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There's a meter for that. True ketosis means always above 0.5 in the AM and around or above 1.0 in the PM.

My guess, after getting and using that meter, is that very few low-carbers are in ketosis or at least not all the time. Many probably eat too much protein and too little fat to get there.

Only real way to find out, get that meter and test.
 

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I really have been doing good for 3 days now. I don't want to blow out this time, I'm ready and willing to commit and have been sticking to it with no cheats but today I had about 10 fries, not sure that is really a cheat though because I've not eaten hardly any carbs today. I know my past is shaky and not taken seriously but I'm doing this more and 3 days into with very few carbs and lots of oils and fats is proof I'm trying. I'm not even interested in ice cream or pizza right now. I've been drinking a lot more water too. I'm going to go through this till I get through it.
If you're attempting to both get accustomed to ketogenic WOE and see some results, a good solid month with ZERO slip-ups would be needed.

As for nausea, suddenly eating the amount of fat required may have that effect at first. It took me three weeks for that to totally disappear. Now, three years later, I can't even remember what stomach upset feels like as it has never happened again.
 

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Personally, I would recommend against trying dietary changes and Metformin at the same time. It kind of invalidates your results. You won't know what benefit came from diet and what came from Metformin.

That's the decision I made right after diagnosis. On the third day, I put the Metformin in the trash - along with the statin and some other junk my doctor had prescribed and proceeded learning about diet and making changes. Within 4 months it seemed clear that diet would indeed work by itself and not much longer after that I got to completely normal blood sugars where I've been ever since with no meds of any kind.

Metformin is one of the more benign pharmaceuticals, but that's practically an oxymoron. Even as one of the best, there are still significant side-effects reported:

Nausea and diarrhea
Impaired ability to absorb vitamin B12 resulting in deficiency
Potency issues in males

My view was that if I took Metformin WHILE making adjustments to diet, that just made no sense. If the Met WAS helping that would only mean that I would become complacent with a certain degree of change in diet concealing the knowledge from myself that with a little more rigor in diet I wouldn't need the Met at all. You can't really know that unless you test them separately.
 
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There many reasons for maintaining ketosis other than blood sugar control. If I knew before what I know now, I'd be maintaining ketosis even without diabetes.

Also, I'm not completely sure that ketosis will give you the lowest BG numbers possible. What it will give you is:

The lowest glucose THROUGHPUT possible, and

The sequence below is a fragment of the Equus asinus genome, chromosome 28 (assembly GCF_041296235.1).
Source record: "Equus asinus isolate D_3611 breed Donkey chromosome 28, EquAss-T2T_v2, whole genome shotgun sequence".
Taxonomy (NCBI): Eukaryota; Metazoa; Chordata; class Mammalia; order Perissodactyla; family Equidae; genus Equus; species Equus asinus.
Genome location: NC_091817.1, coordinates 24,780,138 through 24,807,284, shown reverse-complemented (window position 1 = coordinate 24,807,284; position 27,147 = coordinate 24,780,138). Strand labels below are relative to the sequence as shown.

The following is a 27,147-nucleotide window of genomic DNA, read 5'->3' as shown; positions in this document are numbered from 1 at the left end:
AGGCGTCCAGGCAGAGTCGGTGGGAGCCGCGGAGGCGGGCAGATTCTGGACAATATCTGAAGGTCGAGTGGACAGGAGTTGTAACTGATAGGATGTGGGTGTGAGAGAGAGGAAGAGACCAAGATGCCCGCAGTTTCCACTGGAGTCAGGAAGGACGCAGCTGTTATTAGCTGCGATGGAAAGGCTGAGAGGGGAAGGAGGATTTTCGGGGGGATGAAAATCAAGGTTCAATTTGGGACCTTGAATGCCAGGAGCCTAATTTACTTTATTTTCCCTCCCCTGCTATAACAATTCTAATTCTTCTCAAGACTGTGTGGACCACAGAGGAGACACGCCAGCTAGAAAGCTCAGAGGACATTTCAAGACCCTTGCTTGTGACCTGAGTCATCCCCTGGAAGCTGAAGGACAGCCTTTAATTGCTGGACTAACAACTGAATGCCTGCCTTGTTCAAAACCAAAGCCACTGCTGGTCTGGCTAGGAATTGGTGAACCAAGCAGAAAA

A constant supply of ketones, the only complete energy alternative to glucose

I can't afford to test enough to confirm this, but I'm fairly certain that when I completely maintain ketosis, many of my readings are actually 10 points HIGHER then I could do with less-than-ketosis low-carb. I also think that is utterly irrelevant and that it is the TOTAL glucose (throughput) which matters.

Another thing is that if you cycle in and out you will never get very far into "keto-adaptation" since every expedition out of ketosis sets you back to square one. Even the very first stage (ketone production) takes at least 3 days up to weeks for some people. The brain takes even longer to adapt to and begin using ketones. In about three weeks it can be most of the way over, but adaptation continues for at least three months or even longer. This whole process can be complete reset back to zero by a couple of bad meals.

My main reasons for choosing to stay in ketosis?

- Alzheimer's
- Parkinson's
- Dementia generally
- Ideal body weight/composition
- Mental alertness and energy
- Blood sugar

in more of less that order!
 

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But if my fasting BG numbers are already in the 70's and 80's, which I guess is a normal non-diabetic level, a 20~30 point drop would mean 40's to 60's, which would be bad news. Although not sure if it would work that way to put you into hypos, or just level you out at a level just above it.
She meant she dropped from too high to normal. A ketogenic diet will never cause lows, only down to where it should be if it's not there already.
 
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I have exactly the same question. Hopefully someone knows the answer.
I've looked for this quite a bit. Bottom line, I don't think the answer is really known. I feel safer staying firmly in ketosis than slipping in and out. Partially I base that on reading that there a tiny amount of your body taking muscle for glucose in the early stages of the crossover, which then resolves itself before you get into ketosis. I've never heard that this is any kind of problem and have never myself experienced any problems the many times I've slipped in and out but still overall, feel safer sticking to one or the other (mostly just one).
 
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